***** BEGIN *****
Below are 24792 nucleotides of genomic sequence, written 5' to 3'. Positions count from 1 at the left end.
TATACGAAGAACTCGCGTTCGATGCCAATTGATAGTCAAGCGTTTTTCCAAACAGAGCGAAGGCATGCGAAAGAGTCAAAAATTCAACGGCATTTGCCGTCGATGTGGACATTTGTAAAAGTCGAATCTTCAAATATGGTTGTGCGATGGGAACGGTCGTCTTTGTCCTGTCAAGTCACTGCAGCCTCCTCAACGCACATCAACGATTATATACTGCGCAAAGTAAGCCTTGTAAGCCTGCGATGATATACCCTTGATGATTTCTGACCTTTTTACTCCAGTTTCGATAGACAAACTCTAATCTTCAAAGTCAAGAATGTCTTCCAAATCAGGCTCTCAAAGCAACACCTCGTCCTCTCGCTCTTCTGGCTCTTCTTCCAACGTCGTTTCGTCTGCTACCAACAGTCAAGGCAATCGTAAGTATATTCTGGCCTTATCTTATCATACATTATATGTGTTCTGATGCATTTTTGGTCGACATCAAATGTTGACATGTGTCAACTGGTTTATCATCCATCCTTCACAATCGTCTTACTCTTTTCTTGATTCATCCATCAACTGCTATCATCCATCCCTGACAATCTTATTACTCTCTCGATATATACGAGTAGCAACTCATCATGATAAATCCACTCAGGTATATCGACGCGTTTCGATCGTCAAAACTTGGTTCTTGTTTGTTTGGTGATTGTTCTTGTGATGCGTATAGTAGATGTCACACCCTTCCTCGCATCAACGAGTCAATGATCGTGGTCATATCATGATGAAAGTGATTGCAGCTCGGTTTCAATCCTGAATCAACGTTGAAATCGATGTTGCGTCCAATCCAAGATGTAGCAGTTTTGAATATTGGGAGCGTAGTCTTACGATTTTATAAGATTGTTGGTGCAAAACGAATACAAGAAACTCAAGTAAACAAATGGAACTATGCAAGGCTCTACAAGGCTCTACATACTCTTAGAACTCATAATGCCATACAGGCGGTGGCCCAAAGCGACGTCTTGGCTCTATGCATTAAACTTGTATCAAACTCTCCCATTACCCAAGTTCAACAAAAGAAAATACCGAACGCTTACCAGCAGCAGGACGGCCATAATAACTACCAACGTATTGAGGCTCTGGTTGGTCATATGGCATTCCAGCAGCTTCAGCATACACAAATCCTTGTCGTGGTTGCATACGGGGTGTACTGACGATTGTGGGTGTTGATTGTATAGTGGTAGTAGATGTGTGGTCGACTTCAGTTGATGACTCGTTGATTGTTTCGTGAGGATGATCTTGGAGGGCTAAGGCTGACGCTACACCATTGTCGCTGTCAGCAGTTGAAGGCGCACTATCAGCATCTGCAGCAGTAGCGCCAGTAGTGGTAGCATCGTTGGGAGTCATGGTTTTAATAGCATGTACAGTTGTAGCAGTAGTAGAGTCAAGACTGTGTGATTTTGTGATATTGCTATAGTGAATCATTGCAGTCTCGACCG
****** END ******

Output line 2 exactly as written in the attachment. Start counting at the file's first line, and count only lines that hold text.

TATACGAAGAACTCGCGTTCGATGCCAATTGATAGTCAAGCGTTTTTCCAAACAGAGCGAAGGCATGCGAAAGAGTCAAAAATTCAACGGCATTTGCCGTCGATGTGGACATTTGTAAAAGTCGAATCTTCAAATATGGTTGTGCGATGGGAACGGTCGTCTTTGTCCTGTCAAGTCACTGCAGCCTCCTCAACGCACATCAACGATTATATACTGCGCAAAGTAAGCCTTGTAAGCCTGCGATGATATACCCTTGATGATTTCTGACCTTTTTACTCCAGTTTCGATAGACAAACTCTAATCTTCAAAGTCAAGAATGTCTTCCAAATCAGGCTCTCAAAGCAACACCTCGTCCTCTCGCTCTTCTGGCTCTTCTTCCAACGTCGTTTCGTCTGCTACCAACAGTCAAGGCAATCGTAAGTATATTCTGGCCTTATCTTATCATACATTATATGTGTTCTGATGCATTTTTGGTCGACATCAAATGTTGACATGTGTCAACTGGTTTATCATCCATCCTTCACAATCGTCTTACTCTTTTCTTGATTCATCCATCAACTGCTATCATCCATCCCTGACAATCTTATTACTCTCTCGATATATACGAGTAGCAACTCATCATGATAAATCCACTCAGGTATATCGACGCGTTTCGATCGTCAAAACTTGGTTCTTGTTTGTTTGGTGATTGTTCTTGTGATGCGTATAGTAGATGTCACACCCTTCCTCGCATCAACGAGTCAATGATCGTGGTCATATCATGATGAAAGTGATTGCAGCTCGGTTTCAATCCTGAATCAACGTTGAAATCGATGTTGCGTCCAATCCAAGATGTAGCAGTTTTGAATATTGGGAGCGTAGTCTTACGATTTTATAAGATTGTTGGTGCAAAACGAATACAAGAAACTCAAGTAAACAAATGGAACTATGCAAGGCTCTACAAGGCTCTACATACTCTTAGAACTCATAATGCCATACAGGCGGTGGCCCAAAGCGACGTCTTGGCTCTATGCATTAAACTTGTATCAAACTCTCCCATTACCCAAGTTCAACAAAAGAAAATACCGAACGCTTACCAGCAGCAGGACGGCCATAATAACTACCAACGTATTGAGGCTCTGGTTGGTCATATGGCATTCCAGCAGCTTCAGCATACACAAATCCTTGTCGTGGTTGCATACGGGGTGTACTGACGATTGTGGGTGTTGATTGTATAGTGGTAGTAGATGTGTGGTCGACTTCAGTTGATGACTCGTTGATTGTTTCGTGAGGATGATCTTGGAGGGCTAAGGCTGACGCTACACCATTGTCGCTGTCAGCAGTTGAAGGCGCACTATCAGCATCTGCAGCAGTAGCGCCAGTAGTGGTAGCATCGTTGGGAGTCATGGTTTTAATAGCATGTACAGTTGTAGCAGTAGTAGAGTCAAGACTGTGTGATTTTGTGATATTGCTATAGTGAATCATTGCAGTCTCGACCG